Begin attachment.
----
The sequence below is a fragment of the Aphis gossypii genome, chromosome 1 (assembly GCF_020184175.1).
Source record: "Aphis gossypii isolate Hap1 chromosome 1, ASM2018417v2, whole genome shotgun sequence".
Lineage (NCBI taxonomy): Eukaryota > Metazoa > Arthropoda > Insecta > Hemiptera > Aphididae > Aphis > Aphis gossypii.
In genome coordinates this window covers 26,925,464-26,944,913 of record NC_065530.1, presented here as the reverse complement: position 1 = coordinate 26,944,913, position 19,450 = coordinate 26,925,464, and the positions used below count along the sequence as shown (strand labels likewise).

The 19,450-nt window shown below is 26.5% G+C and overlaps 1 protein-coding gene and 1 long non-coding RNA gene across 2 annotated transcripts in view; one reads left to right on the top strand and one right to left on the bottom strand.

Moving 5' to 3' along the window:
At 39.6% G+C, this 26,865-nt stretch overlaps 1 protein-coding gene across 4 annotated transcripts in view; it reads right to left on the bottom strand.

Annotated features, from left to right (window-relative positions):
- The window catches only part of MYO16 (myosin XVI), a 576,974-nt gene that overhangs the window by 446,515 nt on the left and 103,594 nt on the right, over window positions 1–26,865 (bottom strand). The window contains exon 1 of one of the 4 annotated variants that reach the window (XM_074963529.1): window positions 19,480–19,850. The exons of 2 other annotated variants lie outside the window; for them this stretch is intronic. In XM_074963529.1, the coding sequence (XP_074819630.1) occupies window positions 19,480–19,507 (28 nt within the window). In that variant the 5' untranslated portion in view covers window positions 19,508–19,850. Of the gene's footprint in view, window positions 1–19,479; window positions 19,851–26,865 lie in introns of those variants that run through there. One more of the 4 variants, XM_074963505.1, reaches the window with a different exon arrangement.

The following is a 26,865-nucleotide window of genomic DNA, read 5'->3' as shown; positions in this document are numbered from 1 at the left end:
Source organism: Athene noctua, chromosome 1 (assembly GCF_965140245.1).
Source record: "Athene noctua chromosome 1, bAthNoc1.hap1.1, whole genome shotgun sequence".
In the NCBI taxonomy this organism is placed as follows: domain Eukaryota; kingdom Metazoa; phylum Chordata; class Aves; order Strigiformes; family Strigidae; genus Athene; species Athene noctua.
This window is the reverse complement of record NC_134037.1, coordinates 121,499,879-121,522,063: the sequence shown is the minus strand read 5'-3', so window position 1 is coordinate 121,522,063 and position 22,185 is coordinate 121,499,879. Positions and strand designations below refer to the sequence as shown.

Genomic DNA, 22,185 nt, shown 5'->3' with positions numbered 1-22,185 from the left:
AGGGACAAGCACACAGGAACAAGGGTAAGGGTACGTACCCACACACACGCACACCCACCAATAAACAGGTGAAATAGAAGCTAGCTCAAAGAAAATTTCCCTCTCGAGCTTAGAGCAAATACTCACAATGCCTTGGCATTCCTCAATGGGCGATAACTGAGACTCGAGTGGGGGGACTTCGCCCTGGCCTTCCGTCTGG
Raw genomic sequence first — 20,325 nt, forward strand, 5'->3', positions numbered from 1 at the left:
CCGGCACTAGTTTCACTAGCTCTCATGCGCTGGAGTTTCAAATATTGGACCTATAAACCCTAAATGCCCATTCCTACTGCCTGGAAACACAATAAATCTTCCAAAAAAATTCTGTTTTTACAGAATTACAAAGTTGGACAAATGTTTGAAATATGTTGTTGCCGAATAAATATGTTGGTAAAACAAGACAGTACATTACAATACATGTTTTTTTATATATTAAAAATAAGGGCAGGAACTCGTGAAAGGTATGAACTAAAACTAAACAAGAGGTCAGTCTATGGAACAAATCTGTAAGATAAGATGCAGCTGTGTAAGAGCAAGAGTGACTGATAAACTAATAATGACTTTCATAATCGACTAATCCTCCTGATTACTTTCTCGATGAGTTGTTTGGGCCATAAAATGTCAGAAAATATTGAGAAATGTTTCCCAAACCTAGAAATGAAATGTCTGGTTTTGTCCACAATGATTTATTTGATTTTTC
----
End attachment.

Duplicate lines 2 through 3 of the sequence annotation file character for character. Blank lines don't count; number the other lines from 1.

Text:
Source record: "Aphis gossypii isolate Hap1 chromosome 1, ASM2018417v2, whole genome shotgun sequence".
Lineage (NCBI taxonomy): Eukaryota > Metazoa > Arthropoda > Insecta > Hemiptera > Aphididae > Aphis > Aphis gossypii.